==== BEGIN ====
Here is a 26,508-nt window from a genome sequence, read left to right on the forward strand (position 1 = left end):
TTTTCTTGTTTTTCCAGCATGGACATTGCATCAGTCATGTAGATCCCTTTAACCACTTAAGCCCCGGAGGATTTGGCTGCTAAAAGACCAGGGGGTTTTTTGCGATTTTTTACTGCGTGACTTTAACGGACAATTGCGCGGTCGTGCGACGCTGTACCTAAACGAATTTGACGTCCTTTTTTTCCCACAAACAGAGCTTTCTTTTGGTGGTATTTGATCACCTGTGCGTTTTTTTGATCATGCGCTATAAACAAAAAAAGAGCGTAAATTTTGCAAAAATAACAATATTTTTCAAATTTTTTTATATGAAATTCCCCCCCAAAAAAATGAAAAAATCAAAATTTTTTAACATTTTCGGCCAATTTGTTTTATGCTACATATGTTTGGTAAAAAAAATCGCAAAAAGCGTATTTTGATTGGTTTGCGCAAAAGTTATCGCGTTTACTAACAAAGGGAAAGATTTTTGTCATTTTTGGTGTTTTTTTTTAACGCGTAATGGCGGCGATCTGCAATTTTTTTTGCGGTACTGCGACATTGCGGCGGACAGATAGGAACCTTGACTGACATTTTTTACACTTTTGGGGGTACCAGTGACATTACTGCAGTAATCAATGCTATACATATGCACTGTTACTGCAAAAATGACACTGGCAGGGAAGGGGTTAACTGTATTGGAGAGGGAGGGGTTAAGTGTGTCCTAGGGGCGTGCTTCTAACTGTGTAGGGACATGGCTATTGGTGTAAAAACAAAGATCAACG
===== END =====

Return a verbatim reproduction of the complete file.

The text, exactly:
Here is a 26,508-nt window from a genome sequence, read left to right on the forward strand (position 1 = left end):
TTTTCTTGTTTTTCCAGCATGGACATTGCATCAGTCATGTAGATCCCTTTAACCACTTAAGCCCCGGAGGATTTGGCTGCTAAAAGACCAGGGGGTTTTTTGCGATTTTTTACTGCGTGACTTTAACGGACAATTGCGCGGTCGTGCGACGCTGTACCTAAACGAATTTGACGTCCTTTTTTTCCCACAAACAGAGCTTTCTTTTGGTGGTATTTGATCACCTGTGCGTTTTTTTGATCATGCGCTATAAACAAAAAAAGAGCGTAAATTTTGCAAAAATAACAATATTTTTCAAATTTTTTTATATGAAATTCCCCCCCAAAAAAATGAAAAAATCAAAATTTTTTAACATTTTCGGCCAATTTGTTTTATGCTACATATGTTTGGTAAAAAAAATCGCAAAAAGCGTATTTTGATTGGTTTGCGCAAAAGTTATCGCGTTTACTAACAAAGGGAAAGATTTTTGTCATTTTTGGTGTTTTTTTTTAACGCGTAATGGCGGCGATCTGCAATTTTTTTTGCGGTACTGCGACATTGCGGCGGACAGATAGGAACCTTGACTGACATTTTTTACACTTTTGGGGGTACCAGTGACATTACTGCAGTAATCAATGCTATACATATGCACTGTTACTGCAAAAATGACACTGGCAGGGAAGGGGTTAACTGTATTGGAGAGGGAGGGGTTAAGTGTGTCCTAGGGGCGTGCTTCTAACTGTGTAGGGACATGGCTATTGGTGTAAAAACAAAGATCAACG